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Death Proof (2007)


Today’s cinema adventure: Death Proof, writer/director Quentin Tarantino’s 2007 homage to the cheap exploitation movies of the sixties and seventies, originally released as half of the Grindhouse double feature (paired with Richard Rodriguez’ Planet Terror). With his trademark style on full display, Tarantino sets out to emulate- and surpass- the violent and titillating “anti-classics” he clearly loves with this tale of a psychopathic ex-stunt driver who stalks and kills young women in his souped-up, “death-proofed” muscle car. Though Kurt Russell delivers a delightful performance in the central role, and the director’s impressive visual style is as dazzling as ever, the film is ultimately sabotaged by several factors. First of all, with its conceit of recreating the genre which inspired it, Death Proof severely impairs its own ability to engage the viewer in its proceedings: the deliberately grainy cinematography, scratched film and bad splicing constantly serve as a reminder that it’s all just an elaborate gimmick; the inherently shallow formula prevents the far-fetched and sensationalistic plotline from ever becoming believable or compelling; and the characters, for all the self-consciously clever dialogue Tarantino puts in their mouths, are doomed to remain one-dimensional ciphers who exist merely to enact the filmmaker’s cars-sex-drugs-and-rock-n-roll fantasy. All these criticisms, of course, could easily serve as a description of any of the B-movies upon which Tarantino’s opus is based; and it would be correct to point out that what really matters in those films (and in this one) is the nail-biting, balls-to-the-wall action and the gratuitous violence for which everything else simply provides a framework. But where the original films managed, at their visceral best, to thrill and delight, transcending their shoddiness with their lack of pretense and their unapologetic devotion to providing guilty pleasure, Tarantino’s would-be tribute fails to achieve any of these ends. To be sure, his talent is clearly visible here: but that’s part of the problem, for where the drive-in fodder he emulates was often so bad it was good, here we have an obviously good filmmaker deliberately trying to be bad, and succeeding in just being, well, bad; and though the action sequences- two of them, to be exact- are unquestionably well-done, in order to get to them (thanks to Tarantino’s self-indulgent insistence on maintaining his own signature tension-building style) we have to sit through interminable stretches of hip, foul-mouthed dialogue, which may be meant to invest us in the characters but instead results in repeated glancing at our watches. Seriously, there was never this much talking in Death Race 2000. Don’t get me wrong- I’m not criticizing Tarantino for embracing and championing the grindhouse genre. After all, these humble movies are touchstones for a generation and have had a major influence on contemporary cinema; and in his best work (such as the Kill Bill movies and Inglorious Basterds), the director has masterfully drawn inspiration from them while incorporating their elements into his larger personal vision. With Death Proof, however, he has only succeeded in making a pale shadow of the original works, which, like a replica of some crude masterpiece of outsider art, seems pointless and unnecessary.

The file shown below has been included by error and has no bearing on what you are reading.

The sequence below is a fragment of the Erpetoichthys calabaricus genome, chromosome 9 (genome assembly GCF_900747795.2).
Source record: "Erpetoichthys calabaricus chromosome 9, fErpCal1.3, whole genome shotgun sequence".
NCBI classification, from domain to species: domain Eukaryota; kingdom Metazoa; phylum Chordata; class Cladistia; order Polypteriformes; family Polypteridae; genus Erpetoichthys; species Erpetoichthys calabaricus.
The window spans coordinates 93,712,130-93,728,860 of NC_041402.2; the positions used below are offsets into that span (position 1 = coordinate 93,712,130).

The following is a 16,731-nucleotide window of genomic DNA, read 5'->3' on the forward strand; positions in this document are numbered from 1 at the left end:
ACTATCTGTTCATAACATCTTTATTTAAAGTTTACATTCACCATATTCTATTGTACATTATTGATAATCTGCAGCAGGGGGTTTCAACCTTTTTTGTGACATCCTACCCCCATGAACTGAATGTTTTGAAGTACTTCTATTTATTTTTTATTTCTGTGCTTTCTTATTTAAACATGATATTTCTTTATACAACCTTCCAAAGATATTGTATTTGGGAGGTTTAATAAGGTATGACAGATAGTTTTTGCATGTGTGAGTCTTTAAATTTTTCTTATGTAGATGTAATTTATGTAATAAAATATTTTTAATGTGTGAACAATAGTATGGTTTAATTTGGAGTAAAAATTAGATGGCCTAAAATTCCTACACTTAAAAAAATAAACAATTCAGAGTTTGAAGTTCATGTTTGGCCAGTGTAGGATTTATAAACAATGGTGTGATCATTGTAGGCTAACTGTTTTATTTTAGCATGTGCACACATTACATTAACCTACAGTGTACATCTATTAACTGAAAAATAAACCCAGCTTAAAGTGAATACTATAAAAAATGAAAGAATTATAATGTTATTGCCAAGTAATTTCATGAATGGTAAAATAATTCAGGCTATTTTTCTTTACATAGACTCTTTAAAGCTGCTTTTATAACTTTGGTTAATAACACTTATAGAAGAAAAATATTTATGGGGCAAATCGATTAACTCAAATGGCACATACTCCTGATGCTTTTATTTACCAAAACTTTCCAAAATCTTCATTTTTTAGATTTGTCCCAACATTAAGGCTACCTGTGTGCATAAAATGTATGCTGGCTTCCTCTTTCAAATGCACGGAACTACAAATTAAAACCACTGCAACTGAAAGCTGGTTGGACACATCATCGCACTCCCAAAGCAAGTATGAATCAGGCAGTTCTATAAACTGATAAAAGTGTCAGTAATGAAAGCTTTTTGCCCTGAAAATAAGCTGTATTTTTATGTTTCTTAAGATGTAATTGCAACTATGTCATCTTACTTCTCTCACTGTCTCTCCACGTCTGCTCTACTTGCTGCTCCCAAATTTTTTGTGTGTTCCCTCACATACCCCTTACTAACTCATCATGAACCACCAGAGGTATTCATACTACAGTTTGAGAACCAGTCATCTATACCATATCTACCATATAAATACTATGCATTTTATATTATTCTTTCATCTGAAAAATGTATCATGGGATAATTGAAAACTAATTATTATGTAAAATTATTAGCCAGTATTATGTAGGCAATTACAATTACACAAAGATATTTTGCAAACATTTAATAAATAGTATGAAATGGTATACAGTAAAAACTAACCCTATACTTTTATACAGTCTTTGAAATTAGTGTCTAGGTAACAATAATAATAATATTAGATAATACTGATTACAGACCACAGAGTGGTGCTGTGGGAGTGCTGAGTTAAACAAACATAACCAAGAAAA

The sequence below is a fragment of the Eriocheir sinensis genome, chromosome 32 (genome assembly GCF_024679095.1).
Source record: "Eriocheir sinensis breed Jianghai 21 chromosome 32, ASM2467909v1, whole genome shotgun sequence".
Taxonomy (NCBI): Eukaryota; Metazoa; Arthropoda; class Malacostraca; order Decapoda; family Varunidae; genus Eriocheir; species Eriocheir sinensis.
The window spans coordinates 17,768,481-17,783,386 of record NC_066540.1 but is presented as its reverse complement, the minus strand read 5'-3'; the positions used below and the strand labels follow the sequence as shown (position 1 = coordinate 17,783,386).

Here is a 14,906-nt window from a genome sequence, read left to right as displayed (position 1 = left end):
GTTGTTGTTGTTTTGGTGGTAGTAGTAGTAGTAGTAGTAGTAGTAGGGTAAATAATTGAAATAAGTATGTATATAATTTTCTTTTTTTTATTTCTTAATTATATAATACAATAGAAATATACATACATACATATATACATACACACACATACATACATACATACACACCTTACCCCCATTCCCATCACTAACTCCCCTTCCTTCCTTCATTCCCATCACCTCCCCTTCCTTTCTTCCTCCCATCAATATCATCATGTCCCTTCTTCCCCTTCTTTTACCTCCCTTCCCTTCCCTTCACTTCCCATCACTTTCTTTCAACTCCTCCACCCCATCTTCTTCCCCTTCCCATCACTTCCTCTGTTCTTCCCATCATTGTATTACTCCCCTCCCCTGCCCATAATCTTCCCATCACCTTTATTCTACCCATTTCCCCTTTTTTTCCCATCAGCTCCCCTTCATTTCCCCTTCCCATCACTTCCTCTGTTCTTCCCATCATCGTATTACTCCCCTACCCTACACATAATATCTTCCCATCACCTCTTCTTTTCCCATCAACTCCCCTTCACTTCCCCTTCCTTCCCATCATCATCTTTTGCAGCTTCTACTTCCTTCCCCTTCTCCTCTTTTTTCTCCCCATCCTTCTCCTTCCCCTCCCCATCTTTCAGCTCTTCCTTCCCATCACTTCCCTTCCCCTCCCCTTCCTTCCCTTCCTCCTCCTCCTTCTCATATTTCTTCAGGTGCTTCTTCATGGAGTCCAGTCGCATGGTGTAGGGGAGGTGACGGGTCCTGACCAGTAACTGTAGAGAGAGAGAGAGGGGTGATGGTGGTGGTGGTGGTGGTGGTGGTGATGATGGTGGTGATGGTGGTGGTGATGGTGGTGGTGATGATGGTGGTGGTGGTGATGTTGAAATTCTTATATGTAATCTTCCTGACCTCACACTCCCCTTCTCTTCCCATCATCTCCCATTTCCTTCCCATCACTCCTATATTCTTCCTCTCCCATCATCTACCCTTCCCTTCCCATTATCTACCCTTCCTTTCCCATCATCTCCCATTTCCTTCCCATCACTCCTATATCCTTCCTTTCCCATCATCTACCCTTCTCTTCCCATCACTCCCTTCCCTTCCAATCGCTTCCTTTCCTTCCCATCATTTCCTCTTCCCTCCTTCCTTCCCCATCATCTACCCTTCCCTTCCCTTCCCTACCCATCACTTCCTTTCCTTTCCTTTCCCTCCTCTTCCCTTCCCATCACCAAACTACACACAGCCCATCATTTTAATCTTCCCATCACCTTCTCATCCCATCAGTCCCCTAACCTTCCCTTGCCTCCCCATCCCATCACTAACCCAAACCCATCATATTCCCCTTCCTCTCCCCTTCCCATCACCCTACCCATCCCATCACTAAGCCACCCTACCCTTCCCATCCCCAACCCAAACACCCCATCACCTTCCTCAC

About jpkcinemaadventures

Reviewer for the Los Angeles Blade. Not just a writer who loves film, a film buff who loves to write.

One response to “Death Proof (2007)

  1. Pingback: Django Unchained (2012) | JPK's Adventures in Cinema

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